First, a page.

HOMEBREW Digest #5850 Thu 23 June 2011

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  Re: Yeast propagation (Fred L Johnson)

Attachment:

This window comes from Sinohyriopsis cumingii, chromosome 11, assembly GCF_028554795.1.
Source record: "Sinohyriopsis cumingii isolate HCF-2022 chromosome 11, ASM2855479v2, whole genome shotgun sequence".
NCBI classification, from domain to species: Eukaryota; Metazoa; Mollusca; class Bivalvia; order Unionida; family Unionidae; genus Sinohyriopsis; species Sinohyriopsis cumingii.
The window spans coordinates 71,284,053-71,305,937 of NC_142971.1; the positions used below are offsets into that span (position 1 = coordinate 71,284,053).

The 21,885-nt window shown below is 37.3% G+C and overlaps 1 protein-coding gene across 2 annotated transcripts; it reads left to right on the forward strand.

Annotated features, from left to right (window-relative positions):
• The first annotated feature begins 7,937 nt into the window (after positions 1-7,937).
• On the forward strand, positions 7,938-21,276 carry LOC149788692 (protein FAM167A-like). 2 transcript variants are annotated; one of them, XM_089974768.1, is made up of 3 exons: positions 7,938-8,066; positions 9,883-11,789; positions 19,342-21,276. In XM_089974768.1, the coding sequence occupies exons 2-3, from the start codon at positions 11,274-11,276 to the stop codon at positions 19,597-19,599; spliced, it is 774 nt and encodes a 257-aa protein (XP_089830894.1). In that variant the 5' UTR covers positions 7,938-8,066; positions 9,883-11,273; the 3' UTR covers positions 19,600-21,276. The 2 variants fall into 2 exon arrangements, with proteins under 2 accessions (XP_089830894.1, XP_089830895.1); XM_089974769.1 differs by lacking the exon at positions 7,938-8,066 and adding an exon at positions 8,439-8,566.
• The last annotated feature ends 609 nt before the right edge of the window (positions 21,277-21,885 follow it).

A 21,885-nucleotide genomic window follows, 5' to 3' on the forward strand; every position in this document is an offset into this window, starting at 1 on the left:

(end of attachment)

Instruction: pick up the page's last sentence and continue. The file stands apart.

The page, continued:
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---------------------------------------------------------------------- Date: Thu, 23 Jun 2011 07:07:42 -0400 From: Fred L Johnson <FLJohnson52 at nc.rr.com> Subject: Re: Yeast propagation BobZ (Robert Zukosky) has been propagating his yeast using low gravity wort with aeration with the idea of avoiding the Crabtree effect and hence produce more yeast with less wort. This method of yeast propagation intrigued me greatly a number of years ago, and I tried my hand at it quite a bit. I certainly was able to produce a significant mass of yeast, but I had lots of problems with foaming in the starter. Some of the yeast from these propagations looked pretty bizarre--pronounced fusiform shapes--and, more importantly, I thought some of the beers made from these starters were not very good, so I abandoned the method. My experience is NOT what has been reported. Over 15 years ago, researchers were reporting that they could produce excellent beer with yeast propagated aerobically in low glucose media. I think I could do a better job with this method today than I did years ago, and I may give it another try. I'm not certain that Bob's 4P wort is at a low enough concentration to avoid the Crabtree effect. The threshold for the Crabtree effect appears to be about 0.4% glucose and a typical wort can contain 1.5% glucose (so I've read), in which case a 4P wort would contain about 0.6% glucose, shifting the yeast into fermentation mode. I would like to see the cell counts of Bob's propagations to know if he is getting cell counts that are significantly better than the standard step-up propagation method using the same amount of sugar in lower volume. The aerobic (non-fermentative) method must provide sugar at low concentrations by continuously infusing concentrated wort/sugar into a volume that dilutes the sugar to a level below the threshold level of the Crabtree effect. As cell numbers increase in the vessel, the rate of medium infusion is increased proportionally. I also was never able to find information on how quickly the disaccharides in wort (like maltose) would be split into monosaccharides to further increase the glucose level in the medium. (If someone has some figures on this, I'd love to see them.) To use the method properly, one needs to monitor glucose levels in the culture--something I never did. I suppose one could use a medium containing only glucose as the sugar to avoid the potential problem of having glucose levels rise from conversion of maltose and other dissacharides, but I wonder if this would generate a yeast that would not use the maltose in the wort into which it is ultimately pitched. All of the propagation is to be conducted in an aerobic environment, which Robert is doing. The air Robert is providing certainly helps produce some healthy yeast, but I'm not certain that he is getting any more yeast than he would if he added the same amount of sugar substrate using a higher gravity wort (in a smaller volume). Bob: If you could provide the cell counts from some of your propagations, that would be informative to the discussion. If you would like to send me small samples from a well-suspended culture, I could send you the cell concentrations. Fred L Johnson Apex, North Carolina, USA Return to table of contents
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